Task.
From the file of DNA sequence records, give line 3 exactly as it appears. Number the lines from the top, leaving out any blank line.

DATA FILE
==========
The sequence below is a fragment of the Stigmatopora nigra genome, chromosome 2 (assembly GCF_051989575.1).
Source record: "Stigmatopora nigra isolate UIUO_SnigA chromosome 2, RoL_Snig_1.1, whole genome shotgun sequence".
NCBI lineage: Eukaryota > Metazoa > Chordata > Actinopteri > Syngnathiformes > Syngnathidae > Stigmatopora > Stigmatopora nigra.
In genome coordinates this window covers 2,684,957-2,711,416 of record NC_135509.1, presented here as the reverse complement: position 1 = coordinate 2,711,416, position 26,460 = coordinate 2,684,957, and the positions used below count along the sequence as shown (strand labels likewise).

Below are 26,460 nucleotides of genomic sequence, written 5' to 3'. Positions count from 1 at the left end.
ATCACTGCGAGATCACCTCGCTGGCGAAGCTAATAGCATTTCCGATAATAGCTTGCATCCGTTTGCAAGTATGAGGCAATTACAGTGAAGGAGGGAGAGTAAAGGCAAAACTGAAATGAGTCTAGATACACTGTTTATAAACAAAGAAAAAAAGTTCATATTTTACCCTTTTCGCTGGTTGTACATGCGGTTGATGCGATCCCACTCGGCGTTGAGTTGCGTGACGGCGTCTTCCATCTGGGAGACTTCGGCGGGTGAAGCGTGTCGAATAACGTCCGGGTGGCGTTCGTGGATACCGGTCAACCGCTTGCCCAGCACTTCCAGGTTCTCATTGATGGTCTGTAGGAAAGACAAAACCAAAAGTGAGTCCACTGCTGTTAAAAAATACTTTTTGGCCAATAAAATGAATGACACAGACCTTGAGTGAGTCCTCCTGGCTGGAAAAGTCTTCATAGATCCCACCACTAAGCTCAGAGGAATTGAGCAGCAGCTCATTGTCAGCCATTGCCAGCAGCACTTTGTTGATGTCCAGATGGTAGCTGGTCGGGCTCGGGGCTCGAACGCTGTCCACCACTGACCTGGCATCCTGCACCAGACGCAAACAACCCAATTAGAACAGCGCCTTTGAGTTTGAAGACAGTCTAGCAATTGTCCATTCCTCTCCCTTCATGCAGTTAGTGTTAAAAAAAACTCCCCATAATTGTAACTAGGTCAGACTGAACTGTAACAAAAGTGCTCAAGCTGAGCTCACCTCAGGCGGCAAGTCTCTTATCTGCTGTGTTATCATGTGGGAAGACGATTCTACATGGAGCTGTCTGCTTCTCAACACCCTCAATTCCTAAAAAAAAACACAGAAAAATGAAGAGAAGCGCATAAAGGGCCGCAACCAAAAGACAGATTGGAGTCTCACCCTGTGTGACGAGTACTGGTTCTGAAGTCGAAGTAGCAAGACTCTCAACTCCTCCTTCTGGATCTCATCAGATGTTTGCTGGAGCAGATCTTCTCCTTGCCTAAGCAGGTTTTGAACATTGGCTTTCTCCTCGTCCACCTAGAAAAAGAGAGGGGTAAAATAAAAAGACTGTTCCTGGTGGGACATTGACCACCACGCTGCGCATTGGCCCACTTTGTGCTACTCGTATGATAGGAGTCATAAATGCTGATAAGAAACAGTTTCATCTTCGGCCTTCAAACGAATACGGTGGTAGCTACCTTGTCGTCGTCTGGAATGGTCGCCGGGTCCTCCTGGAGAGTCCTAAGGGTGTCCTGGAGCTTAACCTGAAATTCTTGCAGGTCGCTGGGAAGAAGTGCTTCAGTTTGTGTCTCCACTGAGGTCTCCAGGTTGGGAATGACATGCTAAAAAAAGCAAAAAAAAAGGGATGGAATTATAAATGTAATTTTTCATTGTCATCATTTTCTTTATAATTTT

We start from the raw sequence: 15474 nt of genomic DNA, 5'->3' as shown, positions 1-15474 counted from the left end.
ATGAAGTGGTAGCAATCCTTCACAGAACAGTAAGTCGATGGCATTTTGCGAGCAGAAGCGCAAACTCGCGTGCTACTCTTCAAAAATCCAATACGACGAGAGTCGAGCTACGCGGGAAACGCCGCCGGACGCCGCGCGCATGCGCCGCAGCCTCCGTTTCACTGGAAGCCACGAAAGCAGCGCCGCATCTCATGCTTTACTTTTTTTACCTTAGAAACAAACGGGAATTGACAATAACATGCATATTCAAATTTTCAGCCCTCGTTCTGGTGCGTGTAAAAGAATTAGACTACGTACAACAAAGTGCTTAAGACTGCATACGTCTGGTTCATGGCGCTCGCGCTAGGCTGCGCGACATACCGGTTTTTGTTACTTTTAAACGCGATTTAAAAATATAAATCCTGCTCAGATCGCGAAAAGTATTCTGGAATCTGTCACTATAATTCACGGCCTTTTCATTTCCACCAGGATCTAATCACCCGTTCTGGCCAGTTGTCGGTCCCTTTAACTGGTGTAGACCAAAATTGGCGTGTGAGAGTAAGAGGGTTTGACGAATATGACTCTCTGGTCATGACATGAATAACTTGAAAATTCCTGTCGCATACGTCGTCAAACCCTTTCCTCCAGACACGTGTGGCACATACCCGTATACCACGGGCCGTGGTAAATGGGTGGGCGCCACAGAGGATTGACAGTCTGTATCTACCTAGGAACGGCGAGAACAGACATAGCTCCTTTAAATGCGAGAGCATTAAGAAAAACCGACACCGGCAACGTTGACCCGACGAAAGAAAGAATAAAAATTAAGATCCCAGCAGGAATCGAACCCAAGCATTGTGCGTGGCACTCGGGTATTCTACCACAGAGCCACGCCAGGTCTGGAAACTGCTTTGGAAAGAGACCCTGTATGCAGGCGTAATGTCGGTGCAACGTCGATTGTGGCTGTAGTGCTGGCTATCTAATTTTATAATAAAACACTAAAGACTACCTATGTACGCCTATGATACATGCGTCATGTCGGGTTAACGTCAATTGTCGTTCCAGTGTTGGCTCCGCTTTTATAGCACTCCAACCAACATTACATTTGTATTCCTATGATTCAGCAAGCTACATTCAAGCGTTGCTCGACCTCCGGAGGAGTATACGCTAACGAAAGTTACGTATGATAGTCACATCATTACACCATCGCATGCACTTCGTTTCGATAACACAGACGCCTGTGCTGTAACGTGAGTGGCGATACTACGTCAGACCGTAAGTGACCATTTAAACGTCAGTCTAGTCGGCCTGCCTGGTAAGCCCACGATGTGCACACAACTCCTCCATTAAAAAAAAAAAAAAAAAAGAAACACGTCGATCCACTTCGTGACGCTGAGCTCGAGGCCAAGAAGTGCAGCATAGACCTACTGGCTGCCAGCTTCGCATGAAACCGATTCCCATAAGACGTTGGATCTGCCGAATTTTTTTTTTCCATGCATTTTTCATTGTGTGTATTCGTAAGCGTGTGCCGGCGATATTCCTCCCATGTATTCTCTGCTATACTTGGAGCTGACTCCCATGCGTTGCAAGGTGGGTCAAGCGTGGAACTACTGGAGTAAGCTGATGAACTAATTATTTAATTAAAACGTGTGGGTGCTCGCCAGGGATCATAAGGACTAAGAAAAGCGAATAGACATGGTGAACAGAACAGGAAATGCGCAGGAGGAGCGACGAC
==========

NCBI lineage: Eukaryota > Metazoa > Chordata > Actinopteri > Syngnathiformes > Syngnathidae > Stigmatopora > Stigmatopora nigra.